"Truth will out", and for responsible democratically-inclined citizens, it has proven through decades and centuries to be more conducive to its impact and preservation for honest, open and fully democratic dialog to occur.

Most persons with perspective built from life experience, at any level, from any foundation, via any set of either simple or complex circumstance, will agree with that basic principle, and most will also agree that's what the Founders had in mind with the First Amendment.

In this dollar-wrenched/and/driven society, we must surely now take due care to preserve and protect that right, while also making sure to demand the accompanying, unavoidable and fully conse-quential responsibility without which the First-itself is, in modern vogue, only a LOL, to be abused at will and with anonymous disregard for damage to its foundation.

Given the easy access so ubiquitous these days for all and everywhere, it behooves us all as we play that responsible-citizen role to be well aware of the sources and their surrounding context for what we share.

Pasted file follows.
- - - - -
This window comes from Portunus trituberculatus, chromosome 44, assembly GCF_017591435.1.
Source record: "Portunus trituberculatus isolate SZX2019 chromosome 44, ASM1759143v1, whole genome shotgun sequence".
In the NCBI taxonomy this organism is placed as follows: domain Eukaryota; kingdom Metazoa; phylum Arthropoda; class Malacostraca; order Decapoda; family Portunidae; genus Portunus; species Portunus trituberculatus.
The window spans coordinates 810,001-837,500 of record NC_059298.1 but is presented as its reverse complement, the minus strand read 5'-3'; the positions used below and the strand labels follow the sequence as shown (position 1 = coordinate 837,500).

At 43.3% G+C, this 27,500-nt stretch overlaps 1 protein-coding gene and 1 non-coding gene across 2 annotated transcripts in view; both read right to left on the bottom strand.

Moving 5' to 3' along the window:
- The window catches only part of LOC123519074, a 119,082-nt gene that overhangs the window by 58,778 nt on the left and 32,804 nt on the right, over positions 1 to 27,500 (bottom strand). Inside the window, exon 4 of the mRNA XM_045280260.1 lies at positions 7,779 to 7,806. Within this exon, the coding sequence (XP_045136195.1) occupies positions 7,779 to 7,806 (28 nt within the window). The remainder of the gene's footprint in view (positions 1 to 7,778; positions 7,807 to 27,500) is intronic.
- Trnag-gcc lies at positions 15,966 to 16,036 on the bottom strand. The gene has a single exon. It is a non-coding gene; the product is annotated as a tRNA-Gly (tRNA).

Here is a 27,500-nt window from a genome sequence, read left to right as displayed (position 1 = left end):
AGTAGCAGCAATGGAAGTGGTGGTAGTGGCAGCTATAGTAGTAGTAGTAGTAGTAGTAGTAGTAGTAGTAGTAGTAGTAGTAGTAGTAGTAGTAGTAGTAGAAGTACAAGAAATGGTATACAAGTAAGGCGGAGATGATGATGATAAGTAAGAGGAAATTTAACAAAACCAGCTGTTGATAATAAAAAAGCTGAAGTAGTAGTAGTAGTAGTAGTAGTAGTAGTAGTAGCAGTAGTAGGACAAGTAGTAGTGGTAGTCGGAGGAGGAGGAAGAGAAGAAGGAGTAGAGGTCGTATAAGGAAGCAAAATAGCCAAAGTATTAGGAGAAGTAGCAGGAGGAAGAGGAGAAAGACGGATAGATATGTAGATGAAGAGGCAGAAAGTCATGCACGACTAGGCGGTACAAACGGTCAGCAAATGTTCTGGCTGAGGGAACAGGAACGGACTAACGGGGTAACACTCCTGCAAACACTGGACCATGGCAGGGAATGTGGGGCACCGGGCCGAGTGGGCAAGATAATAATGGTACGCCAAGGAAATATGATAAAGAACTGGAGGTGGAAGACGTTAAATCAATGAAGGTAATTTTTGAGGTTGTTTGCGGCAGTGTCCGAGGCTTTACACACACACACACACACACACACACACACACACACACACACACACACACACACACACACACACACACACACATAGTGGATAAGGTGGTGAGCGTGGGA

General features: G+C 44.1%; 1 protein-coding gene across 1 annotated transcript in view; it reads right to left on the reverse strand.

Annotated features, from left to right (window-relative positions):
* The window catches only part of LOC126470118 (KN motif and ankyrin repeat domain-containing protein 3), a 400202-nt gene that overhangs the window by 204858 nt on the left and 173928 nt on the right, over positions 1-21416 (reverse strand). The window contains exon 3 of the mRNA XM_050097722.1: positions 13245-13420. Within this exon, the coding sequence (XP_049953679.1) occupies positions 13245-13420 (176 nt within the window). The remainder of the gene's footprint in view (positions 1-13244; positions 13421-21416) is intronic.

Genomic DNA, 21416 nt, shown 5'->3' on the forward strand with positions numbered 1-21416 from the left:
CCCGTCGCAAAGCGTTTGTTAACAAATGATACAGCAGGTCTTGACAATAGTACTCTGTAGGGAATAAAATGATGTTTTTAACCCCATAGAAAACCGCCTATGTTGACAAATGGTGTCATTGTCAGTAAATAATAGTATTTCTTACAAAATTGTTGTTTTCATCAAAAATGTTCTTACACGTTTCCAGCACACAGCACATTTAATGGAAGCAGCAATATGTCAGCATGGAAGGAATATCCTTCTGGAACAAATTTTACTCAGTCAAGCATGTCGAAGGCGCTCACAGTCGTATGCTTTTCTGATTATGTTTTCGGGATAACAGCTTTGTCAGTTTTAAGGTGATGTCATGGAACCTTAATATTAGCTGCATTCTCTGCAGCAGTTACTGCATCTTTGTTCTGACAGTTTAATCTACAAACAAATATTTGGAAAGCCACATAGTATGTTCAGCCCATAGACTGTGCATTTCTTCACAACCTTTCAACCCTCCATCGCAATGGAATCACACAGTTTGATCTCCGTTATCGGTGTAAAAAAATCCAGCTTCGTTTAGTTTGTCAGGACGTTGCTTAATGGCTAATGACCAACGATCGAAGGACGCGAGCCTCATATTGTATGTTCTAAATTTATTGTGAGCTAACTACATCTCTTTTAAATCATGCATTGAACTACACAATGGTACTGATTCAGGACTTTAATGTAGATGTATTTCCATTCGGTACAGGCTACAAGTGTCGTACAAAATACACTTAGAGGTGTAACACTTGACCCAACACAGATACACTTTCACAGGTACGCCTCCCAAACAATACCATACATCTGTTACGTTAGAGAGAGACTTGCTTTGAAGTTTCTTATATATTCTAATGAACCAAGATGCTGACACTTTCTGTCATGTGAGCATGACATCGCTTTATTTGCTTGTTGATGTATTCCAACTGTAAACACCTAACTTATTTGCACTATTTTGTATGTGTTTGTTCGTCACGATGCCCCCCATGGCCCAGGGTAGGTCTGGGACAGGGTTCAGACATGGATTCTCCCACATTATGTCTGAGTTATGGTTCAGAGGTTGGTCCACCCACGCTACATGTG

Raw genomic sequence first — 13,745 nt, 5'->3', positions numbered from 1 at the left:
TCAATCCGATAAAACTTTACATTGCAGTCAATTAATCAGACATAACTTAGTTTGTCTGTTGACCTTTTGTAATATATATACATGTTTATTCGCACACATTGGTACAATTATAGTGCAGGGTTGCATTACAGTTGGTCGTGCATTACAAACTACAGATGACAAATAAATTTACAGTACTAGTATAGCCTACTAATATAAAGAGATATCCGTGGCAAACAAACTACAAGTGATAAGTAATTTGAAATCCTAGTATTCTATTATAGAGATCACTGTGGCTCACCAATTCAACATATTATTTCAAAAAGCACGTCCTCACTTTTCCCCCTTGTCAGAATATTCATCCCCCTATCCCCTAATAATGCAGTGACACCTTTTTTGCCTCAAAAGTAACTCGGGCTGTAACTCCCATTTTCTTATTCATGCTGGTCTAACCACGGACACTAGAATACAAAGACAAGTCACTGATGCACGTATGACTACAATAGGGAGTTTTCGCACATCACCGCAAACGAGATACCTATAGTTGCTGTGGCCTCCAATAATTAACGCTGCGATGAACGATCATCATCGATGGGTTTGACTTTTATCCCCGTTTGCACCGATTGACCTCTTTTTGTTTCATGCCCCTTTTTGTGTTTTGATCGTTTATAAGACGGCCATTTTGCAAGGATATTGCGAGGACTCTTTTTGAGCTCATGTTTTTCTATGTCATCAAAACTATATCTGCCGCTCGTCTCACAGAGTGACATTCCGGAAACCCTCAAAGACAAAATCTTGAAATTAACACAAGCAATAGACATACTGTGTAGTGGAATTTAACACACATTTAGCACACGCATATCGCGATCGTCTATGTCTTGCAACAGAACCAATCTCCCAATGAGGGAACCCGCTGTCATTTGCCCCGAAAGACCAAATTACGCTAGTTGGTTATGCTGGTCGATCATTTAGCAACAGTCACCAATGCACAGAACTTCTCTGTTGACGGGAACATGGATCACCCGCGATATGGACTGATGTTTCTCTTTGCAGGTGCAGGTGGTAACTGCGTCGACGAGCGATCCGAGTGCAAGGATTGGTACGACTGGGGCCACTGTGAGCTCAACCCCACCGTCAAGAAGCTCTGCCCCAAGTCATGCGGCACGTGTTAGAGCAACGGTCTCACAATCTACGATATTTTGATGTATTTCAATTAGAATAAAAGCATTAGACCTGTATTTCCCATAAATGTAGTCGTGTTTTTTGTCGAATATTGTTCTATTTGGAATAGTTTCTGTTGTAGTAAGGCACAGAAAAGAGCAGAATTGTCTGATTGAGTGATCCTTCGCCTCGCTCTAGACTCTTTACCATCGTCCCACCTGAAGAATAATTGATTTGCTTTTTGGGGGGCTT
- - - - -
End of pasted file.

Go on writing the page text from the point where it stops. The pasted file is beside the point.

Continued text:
Long may the First reign ! As it indubitably and surely should. But without the responsibility to protect and preserve it by due care and democratic concern, we allow those distorting and damaging its basic principle to begin the termite-like process which can terminate it for all.

Anonymous June 12, 2011 5:15 pm (Pacific time)

I wish there were a way to fund non-main stream media to make sure that MSM does not continue to hide truths.


FCC: Lack Of Local Reporting Lets Government Run Wild Free Of Watchdogs

By Phil Villarreal on June 9, 2011 10:15 AM


Traditional media's trudge into the tar pits may benefit greedy local politicians who can get away with more chicanery when obsessive reporters aren't breathing down their necks. According to an FCC report, there's a major shortage of local news media ready to potentially hold local officials accountable for their actions.

An AP story says print media has been hardest hit, losing more than 25 percent of the staffing it had in 2001. The FCC, while acknowledging that the government cannot solve the problem, recommends helping out by creating state-level TV news organizations that function in the manner of C-SPAN, sending more federal dollars on local news media, as well as easing tax burdens of news non-profits.

Where do you get the news about your local government, and how have your sources changed over the last 10 years?

FCC report finds major shortage in local reporting: